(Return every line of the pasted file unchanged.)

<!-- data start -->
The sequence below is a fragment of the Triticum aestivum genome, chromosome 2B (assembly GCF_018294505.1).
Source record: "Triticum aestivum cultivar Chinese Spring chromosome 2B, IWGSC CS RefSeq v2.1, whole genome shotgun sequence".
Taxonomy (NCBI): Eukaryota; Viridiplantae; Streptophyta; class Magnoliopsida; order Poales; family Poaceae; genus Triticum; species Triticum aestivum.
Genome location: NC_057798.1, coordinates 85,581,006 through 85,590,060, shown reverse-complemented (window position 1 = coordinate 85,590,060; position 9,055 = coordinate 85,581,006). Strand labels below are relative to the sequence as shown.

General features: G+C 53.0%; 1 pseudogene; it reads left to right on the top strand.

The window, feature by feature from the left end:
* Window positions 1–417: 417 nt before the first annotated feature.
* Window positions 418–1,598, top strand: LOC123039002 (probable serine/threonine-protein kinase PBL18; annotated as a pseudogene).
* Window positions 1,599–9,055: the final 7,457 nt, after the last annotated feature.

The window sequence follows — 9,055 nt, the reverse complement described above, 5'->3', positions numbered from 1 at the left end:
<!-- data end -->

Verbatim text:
The sequence below is a fragment of the Triticum aestivum genome, chromosome 2B (assembly GCF_018294505.1).
Source record: "Triticum aestivum cultivar Chinese Spring chromosome 2B, IWGSC CS RefSeq v2.1, whole genome shotgun sequence".
Taxonomy (NCBI): Eukaryota; Viridiplantae; Streptophyta; class Magnoliopsida; order Poales; family Poaceae; genus Triticum; species Triticum aestivum.
Genome location: NC_057798.1, coordinates 85,581,006 through 85,590,060, shown reverse-complemented (window position 1 = coordinate 85,590,060; position 9,055 = coordinate 85,581,006). Strand labels below are relative to the sequence as shown.

General features: G+C 53.0%; 1 pseudogene; it reads left to right on the top strand.

The window, feature by feature from the left end:
* Window positions 1–417: 417 nt before the first annotated feature.
* Window positions 418–1,598, top strand: LOC123039002 (probable serine/threonine-protein kinase PBL18; annotated as a pseudogene).
* Window positions 1,599–9,055: the final 7,457 nt, after the last annotated feature.

The window sequence follows — 9,055 nt, the reverse complement described above, 5'->3', positions numbered from 1 at the left end: